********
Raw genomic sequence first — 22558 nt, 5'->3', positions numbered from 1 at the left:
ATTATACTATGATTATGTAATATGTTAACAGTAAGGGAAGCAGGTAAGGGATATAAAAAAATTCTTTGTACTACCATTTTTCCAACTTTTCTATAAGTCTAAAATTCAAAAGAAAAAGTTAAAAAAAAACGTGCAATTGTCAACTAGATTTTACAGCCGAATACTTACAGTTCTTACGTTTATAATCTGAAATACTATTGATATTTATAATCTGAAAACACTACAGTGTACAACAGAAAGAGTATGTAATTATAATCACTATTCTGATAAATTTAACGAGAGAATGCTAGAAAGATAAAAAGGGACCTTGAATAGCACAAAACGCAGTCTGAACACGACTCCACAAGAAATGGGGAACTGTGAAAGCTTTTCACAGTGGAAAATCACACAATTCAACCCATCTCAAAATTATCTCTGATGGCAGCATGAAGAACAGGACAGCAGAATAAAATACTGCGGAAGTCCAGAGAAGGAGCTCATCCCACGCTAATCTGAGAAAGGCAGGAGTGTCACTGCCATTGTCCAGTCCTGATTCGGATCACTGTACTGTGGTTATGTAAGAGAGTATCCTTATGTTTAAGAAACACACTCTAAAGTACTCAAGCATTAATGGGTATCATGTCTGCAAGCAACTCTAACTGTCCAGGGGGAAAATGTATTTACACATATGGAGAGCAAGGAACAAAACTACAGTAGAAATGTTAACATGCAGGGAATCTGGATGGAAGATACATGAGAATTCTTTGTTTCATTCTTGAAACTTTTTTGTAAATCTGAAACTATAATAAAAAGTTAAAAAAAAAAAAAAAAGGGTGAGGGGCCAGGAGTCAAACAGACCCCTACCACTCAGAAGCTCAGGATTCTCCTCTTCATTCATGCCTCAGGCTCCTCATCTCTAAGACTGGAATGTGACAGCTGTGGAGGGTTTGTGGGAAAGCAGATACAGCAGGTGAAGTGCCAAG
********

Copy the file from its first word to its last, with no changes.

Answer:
Raw genomic sequence first — 22558 nt, 5'->3', positions numbered from 1 at the left:
ATTATACTATGATTATGTAATATGTTAACAGTAAGGGAAGCAGGTAAGGGATATAAAAAAATTCTTTGTACTACCATTTTTCCAACTTTTCTATAAGTCTAAAATTCAAAAGAAAAAGTTAAAAAAAAACGTGCAATTGTCAACTAGATTTTACAGCCGAATACTTACAGTTCTTACGTTTATAATCTGAAATACTATTGATATTTATAATCTGAAAACACTACAGTGTACAACAGAAAGAGTATGTAATTATAATCACTATTCTGATAAATTTAACGAGAGAATGCTAGAAAGATAAAAAGGGACCTTGAATAGCACAAAACGCAGTCTGAACACGACTCCACAAGAAATGGGGAACTGTGAAAGCTTTTCACAGTGGAAAATCACACAATTCAACCCATCTCAAAATTATCTCTGATGGCAGCATGAAGAACAGGACAGCAGAATAAAATACTGCGGAAGTCCAGAGAAGGAGCTCATCCCACGCTAATCTGAGAAAGGCAGGAGTGTCACTGCCATTGTCCAGTCCTGATTCGGATCACTGTACTGTGGTTATGTAAGAGAGTATCCTTATGTTTAAGAAACACACTCTAAAGTACTCAAGCATTAATGGGTATCATGTCTGCAAGCAACTCTAACTGTCCAGGGGGAAAATGTATTTACACATATGGAGAGCAAGGAACAAAACTACAGTAGAAATGTTAACATGCAGGGAATCTGGATGGAAGATACATGAGAATTCTTTGTTTCATTCTTGAAACTTTTTTGTAAATCTGAAACTATAATAAAAAGTTAAAAAAAAAAAAAAAAGGGTGAGGGGCCAGGAGTCAAACAGACCCCTACCACTCAGAAGCTCAGGATTCTCCTCTTCATTCATGCCTCAGGCTCCTCATCTCTAAGACTGGAATGTGACAGCTGTGGAGGGTTTGTGGGAAAGCAGATACAGCAGGTGAAGTGCCAAG